The Institute for European Environmental Policy (IEEP) is sizing up the sustainability commitments of the major groups in the European Parliament. Next up in the IEEP’s series of analyses is the manifesto of the European Green Party (EGP). The IEEP looks at how the Greens have stuck to their guns since their 2014 manifesto, and is pleased to see how their current policies stack up against the recommendations of its own Think 2030 report. It also scores their commitments against the European Environment Agency’s red indicators – the failed 2020 targets of the 7th Environmental Action Programme (EAP) as flagged in the 2018 Environmental Indicator Report. So how good is the Greens’ new deal?
Climate change is “the defining challenge of our times”, topping the list in the European Green Party’s 12 Key Priorities for 2019 that were published alongside its manifesto. The Greens are ready to lead the way on the green transition. They are the only party calling for a new Environmental Action Plan and are pushing a comprehensive Green New Deal. They want to put a European Climate Law on the books to build a net-zero emissions economy. GDP doesn’t give the full picture on progress, so they’ve come up with more sustainable alternatives. The manifesto broadly aligns with Think 2030 recommendations on Governance, notes the IEEP. The Greens do well on sustainability staples but the IEEP would like to see more teeth to their proposals on sustainable consumption and the circular economy.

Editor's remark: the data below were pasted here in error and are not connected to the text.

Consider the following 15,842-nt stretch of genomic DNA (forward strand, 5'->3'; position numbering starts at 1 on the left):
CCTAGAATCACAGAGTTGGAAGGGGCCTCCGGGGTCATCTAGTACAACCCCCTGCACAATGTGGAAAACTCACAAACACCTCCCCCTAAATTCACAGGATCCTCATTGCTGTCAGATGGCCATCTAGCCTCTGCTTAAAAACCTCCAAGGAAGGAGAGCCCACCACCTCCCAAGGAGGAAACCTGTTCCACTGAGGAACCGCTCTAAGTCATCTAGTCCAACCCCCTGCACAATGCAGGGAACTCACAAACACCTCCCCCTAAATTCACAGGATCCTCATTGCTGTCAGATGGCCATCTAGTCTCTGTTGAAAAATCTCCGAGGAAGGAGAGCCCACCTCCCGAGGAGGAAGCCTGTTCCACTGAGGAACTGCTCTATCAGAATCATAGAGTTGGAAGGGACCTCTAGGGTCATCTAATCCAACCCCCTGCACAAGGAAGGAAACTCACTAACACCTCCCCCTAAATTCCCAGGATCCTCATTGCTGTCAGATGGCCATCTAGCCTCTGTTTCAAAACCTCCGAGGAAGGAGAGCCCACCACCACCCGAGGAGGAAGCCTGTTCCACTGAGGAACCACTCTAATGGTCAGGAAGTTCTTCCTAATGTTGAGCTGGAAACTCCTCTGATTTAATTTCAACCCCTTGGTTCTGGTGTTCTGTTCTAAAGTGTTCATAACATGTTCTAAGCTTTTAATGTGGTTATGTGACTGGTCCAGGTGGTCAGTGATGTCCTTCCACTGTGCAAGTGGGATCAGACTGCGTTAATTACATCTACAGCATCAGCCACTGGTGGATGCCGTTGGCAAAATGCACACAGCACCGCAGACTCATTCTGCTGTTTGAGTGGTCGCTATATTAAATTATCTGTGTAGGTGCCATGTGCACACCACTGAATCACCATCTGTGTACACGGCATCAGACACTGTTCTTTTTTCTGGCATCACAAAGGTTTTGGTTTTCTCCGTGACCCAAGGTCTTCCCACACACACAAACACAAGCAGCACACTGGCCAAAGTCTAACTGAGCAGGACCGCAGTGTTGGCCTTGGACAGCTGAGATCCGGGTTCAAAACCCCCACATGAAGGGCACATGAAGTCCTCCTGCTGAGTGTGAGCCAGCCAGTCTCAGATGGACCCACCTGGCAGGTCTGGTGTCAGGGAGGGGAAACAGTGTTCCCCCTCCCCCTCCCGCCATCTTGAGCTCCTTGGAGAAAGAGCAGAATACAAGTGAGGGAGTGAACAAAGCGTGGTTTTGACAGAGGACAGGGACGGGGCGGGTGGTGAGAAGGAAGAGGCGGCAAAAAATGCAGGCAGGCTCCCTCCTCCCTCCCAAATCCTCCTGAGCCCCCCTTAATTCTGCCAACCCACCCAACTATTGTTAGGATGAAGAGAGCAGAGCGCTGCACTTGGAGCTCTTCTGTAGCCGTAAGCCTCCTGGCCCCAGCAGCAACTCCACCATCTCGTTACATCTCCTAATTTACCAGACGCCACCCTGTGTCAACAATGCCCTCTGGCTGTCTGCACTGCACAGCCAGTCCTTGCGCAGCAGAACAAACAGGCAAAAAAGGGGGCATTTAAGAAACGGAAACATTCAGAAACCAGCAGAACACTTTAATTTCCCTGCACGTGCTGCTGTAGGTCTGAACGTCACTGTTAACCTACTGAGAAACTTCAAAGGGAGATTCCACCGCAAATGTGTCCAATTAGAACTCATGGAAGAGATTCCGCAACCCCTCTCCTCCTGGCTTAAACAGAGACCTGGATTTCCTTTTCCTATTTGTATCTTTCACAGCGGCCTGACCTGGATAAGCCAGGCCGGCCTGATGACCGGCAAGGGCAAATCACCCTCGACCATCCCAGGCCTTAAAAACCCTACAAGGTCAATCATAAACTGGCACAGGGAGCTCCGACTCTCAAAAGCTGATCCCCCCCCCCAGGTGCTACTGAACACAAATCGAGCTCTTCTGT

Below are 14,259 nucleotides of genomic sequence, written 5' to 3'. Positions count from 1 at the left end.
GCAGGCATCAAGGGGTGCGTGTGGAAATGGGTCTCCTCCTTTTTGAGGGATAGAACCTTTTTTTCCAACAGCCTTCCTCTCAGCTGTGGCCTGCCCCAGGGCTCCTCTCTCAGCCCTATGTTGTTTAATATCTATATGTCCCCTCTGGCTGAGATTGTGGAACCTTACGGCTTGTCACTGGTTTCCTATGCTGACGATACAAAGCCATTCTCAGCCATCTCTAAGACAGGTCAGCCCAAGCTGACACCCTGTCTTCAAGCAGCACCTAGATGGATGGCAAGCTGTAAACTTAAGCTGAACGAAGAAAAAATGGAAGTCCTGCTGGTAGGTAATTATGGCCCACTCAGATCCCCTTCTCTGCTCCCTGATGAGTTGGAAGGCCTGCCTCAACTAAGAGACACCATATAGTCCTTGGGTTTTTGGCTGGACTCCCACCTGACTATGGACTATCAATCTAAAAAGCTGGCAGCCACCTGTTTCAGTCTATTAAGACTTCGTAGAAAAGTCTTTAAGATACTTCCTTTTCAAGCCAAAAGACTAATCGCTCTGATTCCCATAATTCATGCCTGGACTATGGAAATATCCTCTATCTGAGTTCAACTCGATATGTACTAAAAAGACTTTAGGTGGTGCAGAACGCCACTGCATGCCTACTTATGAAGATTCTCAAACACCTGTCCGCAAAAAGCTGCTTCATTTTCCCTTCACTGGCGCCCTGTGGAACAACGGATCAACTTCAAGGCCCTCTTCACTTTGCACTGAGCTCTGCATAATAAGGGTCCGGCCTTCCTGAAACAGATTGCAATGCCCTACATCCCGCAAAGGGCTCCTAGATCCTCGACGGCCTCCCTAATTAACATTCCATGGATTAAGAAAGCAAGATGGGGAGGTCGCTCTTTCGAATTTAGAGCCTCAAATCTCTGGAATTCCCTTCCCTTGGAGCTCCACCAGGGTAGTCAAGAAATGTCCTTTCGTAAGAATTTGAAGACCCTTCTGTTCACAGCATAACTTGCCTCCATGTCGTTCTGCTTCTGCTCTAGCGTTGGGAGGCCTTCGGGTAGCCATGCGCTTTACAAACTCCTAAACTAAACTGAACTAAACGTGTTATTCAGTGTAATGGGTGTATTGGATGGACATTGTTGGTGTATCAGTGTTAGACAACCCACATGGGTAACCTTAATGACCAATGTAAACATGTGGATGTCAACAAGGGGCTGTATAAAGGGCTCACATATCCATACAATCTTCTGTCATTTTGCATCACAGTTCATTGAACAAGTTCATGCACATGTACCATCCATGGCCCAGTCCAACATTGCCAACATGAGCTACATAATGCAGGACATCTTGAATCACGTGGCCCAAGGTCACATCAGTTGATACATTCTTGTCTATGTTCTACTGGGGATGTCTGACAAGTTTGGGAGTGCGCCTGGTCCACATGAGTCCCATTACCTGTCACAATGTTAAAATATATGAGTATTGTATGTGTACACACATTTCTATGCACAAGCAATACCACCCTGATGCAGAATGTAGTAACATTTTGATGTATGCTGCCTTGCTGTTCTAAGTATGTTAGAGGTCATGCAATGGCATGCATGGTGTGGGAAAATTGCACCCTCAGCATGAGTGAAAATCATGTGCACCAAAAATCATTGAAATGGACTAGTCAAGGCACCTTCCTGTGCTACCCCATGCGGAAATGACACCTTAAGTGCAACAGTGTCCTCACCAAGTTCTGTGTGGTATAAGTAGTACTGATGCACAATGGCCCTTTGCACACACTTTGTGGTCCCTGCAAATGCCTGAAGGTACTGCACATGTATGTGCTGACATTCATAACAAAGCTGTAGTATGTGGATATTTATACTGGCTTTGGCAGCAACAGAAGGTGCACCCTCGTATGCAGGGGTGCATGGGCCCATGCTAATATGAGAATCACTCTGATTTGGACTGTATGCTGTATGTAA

Fairer for farmers
Farming, food and animals are a vital part of a sustainable future. The Greens see farmers as allies in the fight to build this future. Instead of subsidizing the agro-food industry at the expense of the environment and equity, the Greens want to make sustainable farming more attractive. They promise to reward farmers with public goods payments. Higher standards will cost domestic producers, so trade rules should include provisions to compensate farmers for helping raise the bar on environmental standards, animal protection and public health. Farmers must also be paid fair prices. This responsibility to farmers doesn’t end at the EU’s borders: the Greens also call out the dumping of EU agricultural products that is crippling local food production in the Global South.
Good, local, pesticide-free food
The IEEP is happy with the party’s approach to CAP reform. Subsidies should be redirected towards healthy food production, say the Greens. They want to move away from industrial agriculture and GMOs to more sustainable farming. The IEEP approves of their proposed changes to food production systems, which are in keeping with the Think 2030 recommendations on Prosperity. The party wants to promote “good, local, pesticide-free” food.
The Greens come out strongly on animal welfare policy. The manifesto slams the “cruelty of mass breeding and long-distance livestock transport torture” and pledges to ban the transport of animals over long distances. Industrial animal farming should get no slice of the public funding pie, say the Greens. Instead they want to whet the consumer appetite for healthier, plant-based diets. Europe should be encouraged to eat less meat through a subsidized sustainable farming sector. This chimes with the EAP red indicator on animal product consumption. Farmers with high animal welfare standards would be rewarded with public goods payments.